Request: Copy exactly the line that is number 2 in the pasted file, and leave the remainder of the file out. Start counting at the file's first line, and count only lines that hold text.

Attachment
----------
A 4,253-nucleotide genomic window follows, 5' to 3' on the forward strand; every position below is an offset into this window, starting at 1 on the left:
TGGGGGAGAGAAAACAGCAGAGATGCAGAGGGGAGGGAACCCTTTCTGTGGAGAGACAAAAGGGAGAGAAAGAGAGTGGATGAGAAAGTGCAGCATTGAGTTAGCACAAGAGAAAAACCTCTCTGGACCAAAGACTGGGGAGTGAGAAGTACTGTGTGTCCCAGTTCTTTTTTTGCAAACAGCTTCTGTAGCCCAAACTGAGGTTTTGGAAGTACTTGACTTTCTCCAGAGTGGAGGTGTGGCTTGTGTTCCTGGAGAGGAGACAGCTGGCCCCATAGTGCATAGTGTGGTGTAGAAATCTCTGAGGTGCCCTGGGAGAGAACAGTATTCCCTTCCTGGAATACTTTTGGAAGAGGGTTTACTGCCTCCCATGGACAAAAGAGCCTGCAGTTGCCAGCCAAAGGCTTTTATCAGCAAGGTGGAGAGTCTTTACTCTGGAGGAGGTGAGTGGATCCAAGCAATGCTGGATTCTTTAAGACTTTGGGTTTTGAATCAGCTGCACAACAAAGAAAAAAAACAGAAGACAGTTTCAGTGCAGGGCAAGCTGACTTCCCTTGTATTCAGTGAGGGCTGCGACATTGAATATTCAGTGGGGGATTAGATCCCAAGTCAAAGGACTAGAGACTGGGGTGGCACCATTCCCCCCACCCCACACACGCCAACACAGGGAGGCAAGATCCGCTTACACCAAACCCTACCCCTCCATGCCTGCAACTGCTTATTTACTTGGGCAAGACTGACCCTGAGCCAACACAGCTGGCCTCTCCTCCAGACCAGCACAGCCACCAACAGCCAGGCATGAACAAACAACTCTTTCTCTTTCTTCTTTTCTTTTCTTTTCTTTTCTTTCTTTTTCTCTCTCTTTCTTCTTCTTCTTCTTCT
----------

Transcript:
TGGGGGAGAGAAAACAGCAGAGATGCAGAGGGGAGGGAACCCTTTCTGTGGAGAGACAAAAGGGAGAGAAAGAGAGTGGATGAGAAAGTGCAGCATTGAGTTAGCACAAGAGAAAAACCTCTCTGGACCAAAGACTGGGGAGTGAGAAGTACTGTGTGTCCCAGTTCTTTTTTTGCAAACAGCTTCTGTAGCCCAAACTGAGGTTTTGGAAGTACTTGACTTTCTCCAGAGTGGAGGTGTGGCTTGTGTTCCTGGAGAGGAGACAGCTGGCCCCATAGTGCATAGTGTGGTGTAGAAATCTCTGAGGTGCCCTGGGAGAGAACAGTATTCCCTTCCTGGAATACTTTTGGAAGAGGGTTTACTGCCTCCCATGGACAAAAGAGCCTGCAGTTGCCAGCCAAAGGCTTTTATCAGCAAGGTGGAGAGTCTTTACTCTGGAGGAGGTGAGTGGATCCAAGCAATGCTGGATTCTTTAAGACTTTGGGTTTTGAATCAGCTGCACAACAAAGAAAAAAAACAGAAGACAGTTTCAGTGCAGGGCAAGCTGACTTCCCTTGTATTCAGTGAGGGCTGCGACATTGAATATTCAGTGGGGGATTAGATCCCAAGTCAAAGGACTAGAGACTGGGGTGGCACCATTCCCCCCACCCCACACACGCCAACACAGGGAGGCAAGATCCGCTTACACCAAACCCTACCCCTCCATGCCTGCAACTGCTTATTTACTTGGGCAAGACTGACCCTGAGCCAACACAGCTGGCCTCTCCTCCAGACCAGCACAGCCACCAACAGCCAGGCATGAACAAACAACTCTTTCTCTTTCTTCTTTTCTTTTCTTTTCTTTTCTTTCTTTTTCTCTCTCTTTCTTCTTCTTCTTCTTCT